The E-G8 Summit

By: Grainne Rhuad

On Tuesday (5/24/11) French President Nicolas Sarkozy challenged the principle of an unfettered internet. Sarkozy, kicking off the conference, said “Governments need to lay down and enforce rules in the digital world even as they need to foster creativity and economic growth with the Internet.”  This, in preparation for the traditional G8summit being held this week, where net neutrality will be discussed.

Invited to the party were mostly for-profit internet company badasses like Google Inc. executive chairman Eric Schmidt, News Corp. Chairman and CEO Rupert Murdoch and Facebook founder and CEO Mark Zuckerberg.

Sarkozy started his statements by praising internet entrepreneurs for their ingenuity, comparing them to the likes of Galileo and Einstein.  He went on however to state that the companies operating on the internet need to know that governments such as France and one would assume from his statements, others have “red lines which will not be crossed.”

He went on to compare the internet to the Wild West which somehow the French President feels was a lawless, anything goes type of place.  It’s not a very good comparison as might vs. right and winner takes all was the order of the day.  It seems to me that a good look at the cattle industry operations in the actual Wild West prove that the internet under his suggestions would be more similar to the Wild West than he thinks.

Cattle Barons ruling the west bought up property and pushed out homesteaders and sheep ranchers alike.  Anyone trying to make a living in or near their areas would be offered an opportunity to either move on or their name would be given to the likes of the Pinkertons to make sure they disappeared.

It is this type of mood that the suggestions Sarkozy makes sets up.  In fact most of the players invited to his E-G8 conference were those who have already shown their colors in terms of cooperation.  Big conglomerations that have consistently rolled out information to the government on their users like Google and Facebook which recently readily sold out those connected to Wikileaks users in the U.S.  Even some people who had no idea Wikileaks had diverted information through their systems.

This in itself is a little bit hypocritical given that Facebook got its start promising anonymity and protection and even went to bat against the College Board where it was conceived to do so.-If you believe the Facebook mythology.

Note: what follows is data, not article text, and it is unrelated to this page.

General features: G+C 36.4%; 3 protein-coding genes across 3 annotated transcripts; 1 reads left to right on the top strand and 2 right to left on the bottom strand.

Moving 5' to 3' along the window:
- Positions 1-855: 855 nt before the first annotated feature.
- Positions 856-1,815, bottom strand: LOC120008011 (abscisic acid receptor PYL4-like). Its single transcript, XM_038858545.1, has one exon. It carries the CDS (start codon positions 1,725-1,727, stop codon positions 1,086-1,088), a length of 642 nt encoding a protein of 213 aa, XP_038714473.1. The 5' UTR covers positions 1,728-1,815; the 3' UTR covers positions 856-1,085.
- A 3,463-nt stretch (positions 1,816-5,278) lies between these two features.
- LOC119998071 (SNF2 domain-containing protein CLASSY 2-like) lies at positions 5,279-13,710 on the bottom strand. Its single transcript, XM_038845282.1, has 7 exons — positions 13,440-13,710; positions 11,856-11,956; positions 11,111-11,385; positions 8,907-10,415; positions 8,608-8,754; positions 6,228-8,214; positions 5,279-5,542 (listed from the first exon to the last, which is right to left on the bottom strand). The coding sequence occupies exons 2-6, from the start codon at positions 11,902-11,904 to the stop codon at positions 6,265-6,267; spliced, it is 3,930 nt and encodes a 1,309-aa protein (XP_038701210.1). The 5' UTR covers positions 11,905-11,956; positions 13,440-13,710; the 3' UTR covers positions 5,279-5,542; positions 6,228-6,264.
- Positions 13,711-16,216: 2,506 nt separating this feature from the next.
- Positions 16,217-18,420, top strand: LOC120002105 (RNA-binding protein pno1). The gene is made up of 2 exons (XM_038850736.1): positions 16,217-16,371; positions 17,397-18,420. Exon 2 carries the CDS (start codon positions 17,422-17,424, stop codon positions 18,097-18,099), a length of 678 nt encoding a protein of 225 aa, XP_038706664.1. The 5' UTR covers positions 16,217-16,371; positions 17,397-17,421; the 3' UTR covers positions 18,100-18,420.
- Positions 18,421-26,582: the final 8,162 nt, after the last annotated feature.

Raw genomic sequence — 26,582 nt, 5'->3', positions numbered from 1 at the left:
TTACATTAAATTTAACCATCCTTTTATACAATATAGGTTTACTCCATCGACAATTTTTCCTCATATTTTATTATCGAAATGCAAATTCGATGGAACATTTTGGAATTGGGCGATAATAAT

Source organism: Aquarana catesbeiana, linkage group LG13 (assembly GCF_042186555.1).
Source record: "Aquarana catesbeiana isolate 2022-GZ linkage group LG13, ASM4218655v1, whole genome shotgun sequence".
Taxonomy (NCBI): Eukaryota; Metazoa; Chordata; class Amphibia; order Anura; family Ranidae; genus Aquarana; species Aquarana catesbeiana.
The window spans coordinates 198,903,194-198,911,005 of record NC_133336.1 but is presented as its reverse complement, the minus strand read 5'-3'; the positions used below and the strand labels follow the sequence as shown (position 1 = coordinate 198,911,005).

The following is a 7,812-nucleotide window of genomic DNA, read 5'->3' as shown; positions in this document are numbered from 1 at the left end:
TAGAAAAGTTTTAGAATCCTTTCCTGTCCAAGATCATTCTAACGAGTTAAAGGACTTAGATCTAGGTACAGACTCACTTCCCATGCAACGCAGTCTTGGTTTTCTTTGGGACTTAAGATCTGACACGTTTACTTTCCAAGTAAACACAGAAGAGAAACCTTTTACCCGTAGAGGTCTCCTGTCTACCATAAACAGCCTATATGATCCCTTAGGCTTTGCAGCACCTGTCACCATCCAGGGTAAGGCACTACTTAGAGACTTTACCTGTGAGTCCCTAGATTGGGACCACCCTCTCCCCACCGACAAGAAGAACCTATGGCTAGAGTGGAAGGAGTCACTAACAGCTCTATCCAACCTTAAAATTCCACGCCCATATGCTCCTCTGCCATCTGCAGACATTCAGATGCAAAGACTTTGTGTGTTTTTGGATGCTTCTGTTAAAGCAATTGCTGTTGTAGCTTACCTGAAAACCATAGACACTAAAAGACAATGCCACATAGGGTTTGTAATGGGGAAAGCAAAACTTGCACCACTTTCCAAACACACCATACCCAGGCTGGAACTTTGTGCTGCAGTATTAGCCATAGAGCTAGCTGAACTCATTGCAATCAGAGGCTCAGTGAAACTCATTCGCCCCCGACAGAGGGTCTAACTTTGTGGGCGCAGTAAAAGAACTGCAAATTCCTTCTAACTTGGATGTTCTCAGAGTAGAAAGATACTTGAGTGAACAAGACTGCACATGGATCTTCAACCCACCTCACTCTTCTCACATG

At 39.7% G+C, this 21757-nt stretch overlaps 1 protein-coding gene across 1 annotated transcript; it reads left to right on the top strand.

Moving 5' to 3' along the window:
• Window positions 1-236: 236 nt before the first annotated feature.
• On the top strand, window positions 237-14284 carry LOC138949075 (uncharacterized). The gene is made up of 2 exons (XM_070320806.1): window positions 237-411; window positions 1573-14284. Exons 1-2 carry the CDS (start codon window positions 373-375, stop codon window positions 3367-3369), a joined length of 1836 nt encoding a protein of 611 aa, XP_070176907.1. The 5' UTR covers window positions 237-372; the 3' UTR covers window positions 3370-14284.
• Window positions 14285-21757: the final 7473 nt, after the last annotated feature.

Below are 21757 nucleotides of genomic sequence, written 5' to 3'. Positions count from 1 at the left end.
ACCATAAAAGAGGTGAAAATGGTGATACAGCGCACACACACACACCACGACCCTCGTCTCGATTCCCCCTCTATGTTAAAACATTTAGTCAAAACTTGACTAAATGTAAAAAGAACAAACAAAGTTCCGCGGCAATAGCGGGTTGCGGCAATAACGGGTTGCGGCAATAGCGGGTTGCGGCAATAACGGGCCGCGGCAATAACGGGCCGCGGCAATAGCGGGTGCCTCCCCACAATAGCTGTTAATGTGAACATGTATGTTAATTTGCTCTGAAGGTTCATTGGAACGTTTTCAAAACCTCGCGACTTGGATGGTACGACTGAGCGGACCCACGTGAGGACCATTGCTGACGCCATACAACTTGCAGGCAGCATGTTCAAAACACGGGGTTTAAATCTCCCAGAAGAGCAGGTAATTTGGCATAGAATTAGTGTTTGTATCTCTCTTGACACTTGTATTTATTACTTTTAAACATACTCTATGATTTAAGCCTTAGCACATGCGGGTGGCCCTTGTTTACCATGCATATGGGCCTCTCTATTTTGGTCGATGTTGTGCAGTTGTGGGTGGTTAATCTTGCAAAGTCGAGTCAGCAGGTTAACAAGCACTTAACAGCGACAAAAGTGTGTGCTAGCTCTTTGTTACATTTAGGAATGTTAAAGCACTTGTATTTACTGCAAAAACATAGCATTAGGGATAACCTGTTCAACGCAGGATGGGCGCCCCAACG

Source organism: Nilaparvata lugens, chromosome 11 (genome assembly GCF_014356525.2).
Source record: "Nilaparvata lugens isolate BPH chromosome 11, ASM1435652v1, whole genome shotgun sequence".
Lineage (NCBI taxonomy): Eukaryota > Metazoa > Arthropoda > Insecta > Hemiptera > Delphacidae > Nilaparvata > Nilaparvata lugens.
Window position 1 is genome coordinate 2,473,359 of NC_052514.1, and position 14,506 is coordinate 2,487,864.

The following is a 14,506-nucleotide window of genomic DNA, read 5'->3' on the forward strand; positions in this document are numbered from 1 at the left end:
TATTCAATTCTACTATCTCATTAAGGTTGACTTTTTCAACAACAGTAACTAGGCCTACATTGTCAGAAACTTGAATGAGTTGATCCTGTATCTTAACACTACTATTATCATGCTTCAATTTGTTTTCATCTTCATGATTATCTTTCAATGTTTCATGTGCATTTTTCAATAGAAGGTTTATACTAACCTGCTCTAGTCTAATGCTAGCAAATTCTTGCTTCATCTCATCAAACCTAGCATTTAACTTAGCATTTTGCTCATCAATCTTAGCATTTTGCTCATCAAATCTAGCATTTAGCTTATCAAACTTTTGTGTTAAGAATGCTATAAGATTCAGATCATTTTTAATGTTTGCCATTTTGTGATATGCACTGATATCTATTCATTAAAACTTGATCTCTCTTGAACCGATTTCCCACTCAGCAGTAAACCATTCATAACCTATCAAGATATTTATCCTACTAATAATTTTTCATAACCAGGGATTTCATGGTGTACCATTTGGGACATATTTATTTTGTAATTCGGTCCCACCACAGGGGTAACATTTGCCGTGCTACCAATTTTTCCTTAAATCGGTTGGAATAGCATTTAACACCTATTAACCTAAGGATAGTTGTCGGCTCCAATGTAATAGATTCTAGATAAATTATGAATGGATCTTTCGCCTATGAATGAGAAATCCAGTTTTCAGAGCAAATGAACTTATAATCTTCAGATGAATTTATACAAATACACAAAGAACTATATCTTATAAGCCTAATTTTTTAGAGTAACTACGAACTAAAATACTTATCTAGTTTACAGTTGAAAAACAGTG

Governments are beginning to see complete net neutrality as a thorn in their foot.  While up until now internet tools like Twitter have assisted in rallying protests and even overthrowing governments, the providers of such services are facing pressure to make changes in the name of things like “fairness” and “safety” Says Google’s Schmidt “My own opinion is that most governments are having trouble with that shift in power,” he said. “So rather than sort of complaining about it, which is what everybody does, why don’t we see if we can harness it?”

During an e-G8 panel talk, Schmidt said: “You want to tread lightly on regulating brand new, innovative industries. … Clearly you need some level of regulation for the evil stuff. But I would be careful about over regulating the Internet.

But what exactly is all this “evil stuff” we are getting worried about?  For France is has long been copyright issues.  This came to light in 2009 when France and Sarkozy blocked Google inc. from digitizing its literary treasures.

The other “evil stuff” mentioned?  Shielding Facebook users from unsolicited invitations.  That’s right the evil overlord of your choice is unfairly using the internet to try to get you to buy stuff from IKEA when you don’t want it and clearly the government should be involved.

Apparently Germany is particularly freaked out about the unsolicited invitations and had threatened to issue a block to Facebook which is why you now have the option of having a super-strength privacy https address rather than the pussy-weight privacy address http.  The Germans also called Americans laissez-faire in their privacy attitudes in comparison to them in particular and Europeans in general so take that up with them next time you’re in Hamburg, where incidentally there are more cameras taking pictures of private citizens than a lot of U.S. Airports.

What seems clear in the wake of the internet being used for revolution, subversion and food truck updates is governments want more control over what sorts of things are allowable.  What remains to be seen is how far the leading companies will go to comply. From the looks of it Facebook has pretty much already put its tail between its legs.  However there are other companies out there not ready to do so, like a Russian internet advertising company founded by Andrey Skveshnikov, who stated ‘In Russia we have a saying that the most help the government can offer is not to interfere. The devil is in the detail.’

The Devil is in the detail and we would all do well to remember it.  Once we start making rules there is a precedent, and precedents are used for all sorts of nefarious deeds.  We the users of the internet need to decide how much freedom we want and what that may mean very soon is boycotting popular social networks that won’t support our needs.

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